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The U.S. Department of Homeland Security’s has identified a list of “Basic Disaster Supplies” on the agency’s Ready.gov website, which outlines which items should pack in evacuation go bags and shelter-in-place kits.

Basic emergency supply kit per Ready.gov

Non-perishable food and water (gallon per person per day)

Extra cell phone batteries or chargers

Battery-powered or hand crank radio

Flashlights and extra batteries

First aid kit

Whistle

Dust masks

Plastic sheeting and duct tape

Moist towelettes, garbage bags and plastic ties for personal sanitation

Non-sparking wrench or pliers

Manual can opener

Local maps

Additional emergency supplies that people might want to pack in their go bags or at-home kits include hygiene and disinfectant products, prescription and over-the-counter medications, eyeglasses or contact lenses, infant formula, baby supplies, pet food, cash, checkbooks, copies of bank records, insurance polies, IDs, sleeping bags or blankets, clothes, fire extinguishers, matches, mess kits, paper cups, plates, paper towels and plastic utensils, paper, pencils, books, games and puzzles.

Hurricane safety: Fortifying homes

Residents living in hurricane zones should consider having materials to fortify their homes, including wood planks for boarding windows, according to the NWS’s What to Do Before the Tropical Storm or Hurricane webpage.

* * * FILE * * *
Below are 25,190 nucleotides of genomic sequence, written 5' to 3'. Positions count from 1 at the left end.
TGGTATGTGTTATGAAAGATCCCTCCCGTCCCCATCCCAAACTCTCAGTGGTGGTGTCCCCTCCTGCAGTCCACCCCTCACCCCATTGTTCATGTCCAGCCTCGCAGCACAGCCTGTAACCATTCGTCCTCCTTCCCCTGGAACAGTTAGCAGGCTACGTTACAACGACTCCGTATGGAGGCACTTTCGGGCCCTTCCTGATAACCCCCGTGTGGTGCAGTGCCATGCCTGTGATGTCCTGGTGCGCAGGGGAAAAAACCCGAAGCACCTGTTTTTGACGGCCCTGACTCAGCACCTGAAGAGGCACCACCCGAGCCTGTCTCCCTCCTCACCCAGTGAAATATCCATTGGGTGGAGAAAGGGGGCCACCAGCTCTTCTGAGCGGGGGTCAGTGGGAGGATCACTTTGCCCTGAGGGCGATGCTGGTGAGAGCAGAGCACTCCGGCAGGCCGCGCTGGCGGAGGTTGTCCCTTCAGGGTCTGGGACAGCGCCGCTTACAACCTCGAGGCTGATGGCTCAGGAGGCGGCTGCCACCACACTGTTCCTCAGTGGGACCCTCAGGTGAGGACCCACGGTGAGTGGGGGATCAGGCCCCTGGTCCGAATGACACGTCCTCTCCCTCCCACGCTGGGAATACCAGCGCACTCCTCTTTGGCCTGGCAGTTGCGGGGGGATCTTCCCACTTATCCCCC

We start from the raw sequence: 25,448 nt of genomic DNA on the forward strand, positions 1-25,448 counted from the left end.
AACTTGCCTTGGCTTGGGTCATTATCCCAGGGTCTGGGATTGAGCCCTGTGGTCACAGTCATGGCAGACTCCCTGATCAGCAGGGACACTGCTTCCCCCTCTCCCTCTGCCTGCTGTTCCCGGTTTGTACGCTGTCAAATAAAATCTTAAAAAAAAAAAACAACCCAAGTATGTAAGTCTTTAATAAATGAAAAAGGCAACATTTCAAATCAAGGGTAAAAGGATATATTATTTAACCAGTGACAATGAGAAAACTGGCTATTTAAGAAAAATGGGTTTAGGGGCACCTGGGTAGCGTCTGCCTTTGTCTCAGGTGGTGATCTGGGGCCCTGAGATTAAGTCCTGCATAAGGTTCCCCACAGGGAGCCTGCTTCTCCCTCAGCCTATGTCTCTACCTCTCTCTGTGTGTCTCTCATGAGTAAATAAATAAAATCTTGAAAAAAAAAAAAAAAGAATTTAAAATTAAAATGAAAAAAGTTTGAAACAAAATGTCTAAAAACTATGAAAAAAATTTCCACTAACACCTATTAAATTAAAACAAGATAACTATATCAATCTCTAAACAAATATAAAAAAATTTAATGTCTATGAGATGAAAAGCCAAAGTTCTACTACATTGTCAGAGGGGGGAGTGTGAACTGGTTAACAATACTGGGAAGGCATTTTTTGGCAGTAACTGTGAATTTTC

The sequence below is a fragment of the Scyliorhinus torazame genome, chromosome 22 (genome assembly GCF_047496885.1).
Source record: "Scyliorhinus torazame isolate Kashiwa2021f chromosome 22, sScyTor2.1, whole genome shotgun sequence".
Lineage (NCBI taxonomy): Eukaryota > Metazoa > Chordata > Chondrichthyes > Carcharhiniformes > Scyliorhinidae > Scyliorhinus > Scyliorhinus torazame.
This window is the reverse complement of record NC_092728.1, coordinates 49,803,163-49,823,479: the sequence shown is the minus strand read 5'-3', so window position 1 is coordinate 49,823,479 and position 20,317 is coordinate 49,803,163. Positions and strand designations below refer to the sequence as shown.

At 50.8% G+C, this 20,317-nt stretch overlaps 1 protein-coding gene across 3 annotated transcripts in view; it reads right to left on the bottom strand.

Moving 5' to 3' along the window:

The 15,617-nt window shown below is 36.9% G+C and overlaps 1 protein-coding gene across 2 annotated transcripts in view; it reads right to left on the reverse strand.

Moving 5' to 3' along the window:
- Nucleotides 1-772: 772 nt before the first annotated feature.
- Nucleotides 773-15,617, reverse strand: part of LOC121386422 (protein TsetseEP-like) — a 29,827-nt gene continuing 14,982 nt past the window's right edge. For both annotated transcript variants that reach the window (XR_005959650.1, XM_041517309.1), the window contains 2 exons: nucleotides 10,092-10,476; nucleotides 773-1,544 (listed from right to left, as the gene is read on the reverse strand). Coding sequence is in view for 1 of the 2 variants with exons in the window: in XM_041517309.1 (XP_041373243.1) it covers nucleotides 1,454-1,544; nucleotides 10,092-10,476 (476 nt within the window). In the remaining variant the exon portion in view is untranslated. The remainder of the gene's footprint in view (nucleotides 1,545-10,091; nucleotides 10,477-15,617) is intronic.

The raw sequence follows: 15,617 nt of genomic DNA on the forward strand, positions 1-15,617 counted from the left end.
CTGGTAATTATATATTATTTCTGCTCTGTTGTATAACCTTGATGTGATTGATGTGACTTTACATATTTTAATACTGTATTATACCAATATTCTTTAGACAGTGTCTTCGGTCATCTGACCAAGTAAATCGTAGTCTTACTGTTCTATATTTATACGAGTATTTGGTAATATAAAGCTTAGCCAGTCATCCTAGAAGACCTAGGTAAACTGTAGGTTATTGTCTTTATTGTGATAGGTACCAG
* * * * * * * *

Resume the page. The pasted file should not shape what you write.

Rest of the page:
Homeowners should also keep trees trimmed, declutter gutters, bring loose outdoor furniture indoors, secure all doors and move cars into garages or another secure location, according to the NWS and Ready.gov.

Storm forecasts and updates should be monitored before, during and after a hurricane passes, both agencies say.

“Stay away from windows, skylights and glass doors,” the NWS warns. 

“If the eye of the storm passes over your area, there will be a short period of calm, but at the other side of the eye, the wind speed rapidly increases to hurricane force winds coming from the opposite direction.”

Ready.gov recommends avoiding floodwaters outside and moving to higher levels if floodwaters enter a building or house.

Homeowners shouldn’t hide in closed attics because they can become trapped by rising floodwater, according to the disaster preparedness website.

The NWS and Ready.gov strongly suggests Hurricaine zone residents who are weathering the storm at home to have backup plans for emergency evacuation, which includes knowing where nearby shelters are, filling vehicle gas tanks and determining meetup spots if households are separated.